“I was really surprised, when I started researching Growing Young, how many studies have been done on this,” she says. “Which makes you wonder why it still remains a rather obscure issue for the general public, and I think the reason is that there is simply little or no money for anyone to make on this. The dietary supplement market and the exercise gadgets one are huge. No one makes money on you going for a walk with your friend, or being kind to a stranger.”
Zaraska’s observations complement those of Steve Cole on loneliness: “Humans are social apes,” she says. “We’ve evolved to function best when we are with our tribe. It makes us feel safe when we are with close others, and various stress systems in our bodies calm down when we are social.
“Consider, for instance, what happens when we feel lonely or isolated: for our ancestors, feeling lonely was usually an indication that they had got stranded alone in the African wilderness. This would be a signal to their bodies to prepare for a higher risk of being wounded – by predators or through accidents. Hence, inflammation, which is, at its most basic, an anti-bacterial response, would go up. Nowadays, feelings of loneliness also raise inflammation, but it doesn’t make sense any more, since social isolation doesn’t mean you are more likely to get attacked by a lion. Chronic inflammation, meanwhile, can lead to various health issues, from diabetes to heart disease.”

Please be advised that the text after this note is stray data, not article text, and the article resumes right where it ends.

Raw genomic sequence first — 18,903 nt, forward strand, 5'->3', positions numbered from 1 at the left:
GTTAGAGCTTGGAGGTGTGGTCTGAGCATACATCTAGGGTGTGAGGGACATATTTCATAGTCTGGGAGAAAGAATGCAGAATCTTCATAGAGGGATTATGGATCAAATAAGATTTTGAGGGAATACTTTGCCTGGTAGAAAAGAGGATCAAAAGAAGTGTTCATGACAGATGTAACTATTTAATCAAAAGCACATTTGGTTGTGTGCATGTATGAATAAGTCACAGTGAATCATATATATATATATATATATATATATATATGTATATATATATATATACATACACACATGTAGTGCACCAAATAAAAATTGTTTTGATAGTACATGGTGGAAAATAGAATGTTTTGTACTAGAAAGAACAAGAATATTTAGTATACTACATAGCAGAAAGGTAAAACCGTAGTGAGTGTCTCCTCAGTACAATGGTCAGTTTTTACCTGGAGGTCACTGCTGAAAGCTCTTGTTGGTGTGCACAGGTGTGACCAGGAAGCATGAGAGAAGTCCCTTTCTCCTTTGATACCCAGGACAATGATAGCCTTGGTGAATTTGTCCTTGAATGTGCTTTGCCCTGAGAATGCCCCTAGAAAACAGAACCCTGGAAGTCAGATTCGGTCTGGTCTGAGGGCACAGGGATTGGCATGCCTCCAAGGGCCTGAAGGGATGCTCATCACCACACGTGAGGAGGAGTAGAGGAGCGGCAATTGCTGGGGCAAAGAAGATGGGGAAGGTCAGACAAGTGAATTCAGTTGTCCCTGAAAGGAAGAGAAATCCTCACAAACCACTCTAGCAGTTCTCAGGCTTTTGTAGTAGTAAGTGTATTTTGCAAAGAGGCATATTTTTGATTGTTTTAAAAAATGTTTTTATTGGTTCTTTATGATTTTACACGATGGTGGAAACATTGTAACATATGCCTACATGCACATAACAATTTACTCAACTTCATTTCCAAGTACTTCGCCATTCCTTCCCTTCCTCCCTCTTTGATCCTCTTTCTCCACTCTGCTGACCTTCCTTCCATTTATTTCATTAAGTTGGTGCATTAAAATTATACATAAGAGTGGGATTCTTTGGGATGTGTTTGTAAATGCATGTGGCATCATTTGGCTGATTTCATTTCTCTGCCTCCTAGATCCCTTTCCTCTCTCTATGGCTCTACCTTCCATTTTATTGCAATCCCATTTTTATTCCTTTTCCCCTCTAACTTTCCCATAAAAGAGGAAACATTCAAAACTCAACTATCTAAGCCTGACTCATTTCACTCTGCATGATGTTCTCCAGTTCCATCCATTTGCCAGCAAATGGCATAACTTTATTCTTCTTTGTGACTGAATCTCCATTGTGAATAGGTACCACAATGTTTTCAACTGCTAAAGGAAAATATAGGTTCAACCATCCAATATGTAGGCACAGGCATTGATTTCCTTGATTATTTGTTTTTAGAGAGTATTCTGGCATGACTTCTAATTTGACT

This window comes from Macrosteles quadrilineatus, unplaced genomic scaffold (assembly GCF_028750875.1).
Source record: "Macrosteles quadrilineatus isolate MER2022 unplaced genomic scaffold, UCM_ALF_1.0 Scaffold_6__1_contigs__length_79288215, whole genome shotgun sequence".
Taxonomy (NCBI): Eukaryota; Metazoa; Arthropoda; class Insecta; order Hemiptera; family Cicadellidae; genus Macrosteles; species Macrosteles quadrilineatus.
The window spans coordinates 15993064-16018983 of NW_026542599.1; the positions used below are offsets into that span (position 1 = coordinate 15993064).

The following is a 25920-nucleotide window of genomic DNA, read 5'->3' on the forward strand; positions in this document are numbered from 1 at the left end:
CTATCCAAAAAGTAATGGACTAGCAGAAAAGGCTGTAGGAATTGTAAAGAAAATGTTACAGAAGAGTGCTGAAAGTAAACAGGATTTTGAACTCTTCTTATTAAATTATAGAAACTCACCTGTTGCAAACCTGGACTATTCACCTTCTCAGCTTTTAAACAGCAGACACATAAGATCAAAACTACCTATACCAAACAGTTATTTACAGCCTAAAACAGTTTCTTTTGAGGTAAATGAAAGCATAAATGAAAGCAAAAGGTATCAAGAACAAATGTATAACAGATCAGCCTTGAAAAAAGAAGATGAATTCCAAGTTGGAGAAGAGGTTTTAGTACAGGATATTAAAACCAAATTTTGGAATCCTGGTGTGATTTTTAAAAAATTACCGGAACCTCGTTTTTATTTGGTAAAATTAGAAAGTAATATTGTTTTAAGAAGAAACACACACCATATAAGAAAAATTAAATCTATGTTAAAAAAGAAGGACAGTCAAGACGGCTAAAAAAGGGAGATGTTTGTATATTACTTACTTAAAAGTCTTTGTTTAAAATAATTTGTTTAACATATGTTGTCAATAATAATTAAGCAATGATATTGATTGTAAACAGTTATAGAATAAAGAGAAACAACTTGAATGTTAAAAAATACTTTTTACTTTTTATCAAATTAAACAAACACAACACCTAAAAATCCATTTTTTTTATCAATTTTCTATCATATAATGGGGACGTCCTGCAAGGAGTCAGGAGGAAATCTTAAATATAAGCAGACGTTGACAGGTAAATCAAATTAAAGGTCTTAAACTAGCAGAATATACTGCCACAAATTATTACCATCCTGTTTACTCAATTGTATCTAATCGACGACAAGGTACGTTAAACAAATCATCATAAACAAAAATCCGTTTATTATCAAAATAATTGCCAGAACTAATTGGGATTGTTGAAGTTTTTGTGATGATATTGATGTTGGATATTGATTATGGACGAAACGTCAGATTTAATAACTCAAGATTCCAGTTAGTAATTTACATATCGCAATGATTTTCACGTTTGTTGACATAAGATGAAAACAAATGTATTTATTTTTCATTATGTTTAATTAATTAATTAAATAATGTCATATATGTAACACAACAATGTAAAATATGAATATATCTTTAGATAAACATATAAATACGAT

Zaraska echoes the results cited above, noting that, as well as being most effective when close to home, acts of kindness have more benefits for the doer when targeted. “When people donate money to very vague causes such as ‘child protection’, they reap less health benefits than if they donate to very specific causes, such as purchasing bed nets for children in Africa. However, human contact is always beneficial. That’s why volunteering in person in, say, a soup kitchen will be better for you than writing a cheque to charity, although both are better than doing nothing.”
In fact, it seems anything is better than doing nothing. And though an act of kindness – random or calculated, anonymous or on a billboard – may not shrink your tumour, it will do your mental health some good if you have the satisfaction of knowing you have made things better for someone, somewhere.